Comedy legend and Chappelle’s Show regular Paul Mooney has passed away at age 79. His publicist confirmed the news to ABC Audio that Mooney died on Wednesday morning after suffering a heart attack in Oakland, CA.
Born Paul Gladney in Shreveport, Louisiana, Mooney was best known for his work as a writer for fellow comedy legend Richard Pryor. Mooney penned some of Pryor’s material for his appearance on the first season of Saturday Night Live, in 1975. That included the “Word Association” sketch many still consider to be one of SNL‘s best ever, with Pryor playing a men interviewing for for a job, an interview that grows increasingly more hostile and racially tinged.
Mooney also co-wrote material for Pryor’s Live on the Sunset Strip, Bicentennial N*****, and …Is It Something I Said? albums, and served as head writer for the groundbreaking, four-episode The Richard Pryor Show TV series in 1977. The show gave comics including Robin Williams, Sandra Bernhard, Marsha Warfield, John Witherspoon and Tim Reid their first big break.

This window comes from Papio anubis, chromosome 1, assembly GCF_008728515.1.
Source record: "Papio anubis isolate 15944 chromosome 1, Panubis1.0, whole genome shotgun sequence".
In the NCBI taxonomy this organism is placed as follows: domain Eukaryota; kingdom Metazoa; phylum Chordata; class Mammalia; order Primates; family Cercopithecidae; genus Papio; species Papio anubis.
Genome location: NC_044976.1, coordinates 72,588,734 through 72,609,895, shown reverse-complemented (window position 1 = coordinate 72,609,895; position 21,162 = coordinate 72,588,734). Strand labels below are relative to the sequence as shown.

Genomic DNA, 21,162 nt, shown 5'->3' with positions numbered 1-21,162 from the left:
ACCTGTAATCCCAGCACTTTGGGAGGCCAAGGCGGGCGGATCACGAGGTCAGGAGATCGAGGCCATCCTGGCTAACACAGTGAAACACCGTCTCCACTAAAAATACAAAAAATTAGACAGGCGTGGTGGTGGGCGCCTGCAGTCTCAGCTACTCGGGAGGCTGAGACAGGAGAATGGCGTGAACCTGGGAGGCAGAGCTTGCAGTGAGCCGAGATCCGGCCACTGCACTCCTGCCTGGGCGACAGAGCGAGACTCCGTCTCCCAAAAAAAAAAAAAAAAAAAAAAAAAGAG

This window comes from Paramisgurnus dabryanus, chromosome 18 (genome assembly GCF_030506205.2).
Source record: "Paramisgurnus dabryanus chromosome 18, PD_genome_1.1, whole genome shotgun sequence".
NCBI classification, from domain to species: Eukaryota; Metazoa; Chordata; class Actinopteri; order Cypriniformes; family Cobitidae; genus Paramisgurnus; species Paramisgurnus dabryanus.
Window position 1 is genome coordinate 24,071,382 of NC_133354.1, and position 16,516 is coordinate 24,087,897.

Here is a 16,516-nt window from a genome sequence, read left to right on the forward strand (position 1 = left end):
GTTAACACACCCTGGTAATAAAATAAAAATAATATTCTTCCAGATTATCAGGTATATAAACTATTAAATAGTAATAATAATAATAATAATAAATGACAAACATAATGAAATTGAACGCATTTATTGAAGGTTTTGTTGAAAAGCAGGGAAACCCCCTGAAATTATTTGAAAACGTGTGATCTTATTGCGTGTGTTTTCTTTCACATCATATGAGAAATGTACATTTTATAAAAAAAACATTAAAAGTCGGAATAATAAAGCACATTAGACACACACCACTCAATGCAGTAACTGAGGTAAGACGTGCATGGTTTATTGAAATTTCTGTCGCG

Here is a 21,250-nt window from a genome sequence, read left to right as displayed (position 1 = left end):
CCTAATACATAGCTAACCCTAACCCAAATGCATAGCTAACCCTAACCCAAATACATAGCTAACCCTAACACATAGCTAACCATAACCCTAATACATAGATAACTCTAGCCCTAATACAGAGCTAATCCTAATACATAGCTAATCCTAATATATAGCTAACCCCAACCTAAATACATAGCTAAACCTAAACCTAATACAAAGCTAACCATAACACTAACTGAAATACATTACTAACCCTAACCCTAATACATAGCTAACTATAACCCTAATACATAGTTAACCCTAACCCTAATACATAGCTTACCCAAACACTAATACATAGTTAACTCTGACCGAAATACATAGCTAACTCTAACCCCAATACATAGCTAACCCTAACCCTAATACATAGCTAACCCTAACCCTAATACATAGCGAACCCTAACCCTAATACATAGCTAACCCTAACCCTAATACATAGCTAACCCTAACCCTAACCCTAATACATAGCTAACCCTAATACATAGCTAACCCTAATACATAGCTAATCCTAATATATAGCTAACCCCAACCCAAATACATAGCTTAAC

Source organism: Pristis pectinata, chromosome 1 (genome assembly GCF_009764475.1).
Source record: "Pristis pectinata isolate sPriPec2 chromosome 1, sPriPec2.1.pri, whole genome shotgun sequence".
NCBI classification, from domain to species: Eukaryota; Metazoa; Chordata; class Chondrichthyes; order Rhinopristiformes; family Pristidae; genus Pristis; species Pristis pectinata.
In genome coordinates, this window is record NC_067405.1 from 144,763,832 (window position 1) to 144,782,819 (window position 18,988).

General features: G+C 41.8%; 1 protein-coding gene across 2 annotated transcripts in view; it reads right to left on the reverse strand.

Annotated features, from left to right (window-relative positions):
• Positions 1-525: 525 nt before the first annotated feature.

In addition to working with Pryor, Mooney wrote for Redd Foxx‘s Sanford and Son, as well as for the TV hits Good Times and the first year of Fox’s In Living Color.
As a performer, Mooney played singer Sam Cooke in the film The Buddy Holly Story and Junebug in Bamboozled, and later became a huge hit on Dave Chappelle‘s sketch comedy series, Chappelle’s Show. On that series, he anchored regular sketches like “Ask a Black Dude” and “Mooney at the Movies.” He also portrayed a Black Nostradamus, named Negrodamus, where he ad-libbed hilarious answers to questions on culture.
Mooney also weathered controversies. In 2013, just five days after the Boston Marathon bombing, Mooney allegedly said during a performance that “white people in Boston deserved what they got.” Those comments prompted the suburban New York comedy club to cancel his remaining shows. Mooney later denied making the comments.
Mooney’s death comes after his brother announced in November 2014 that the comedian had been suffering from prostate cancer.
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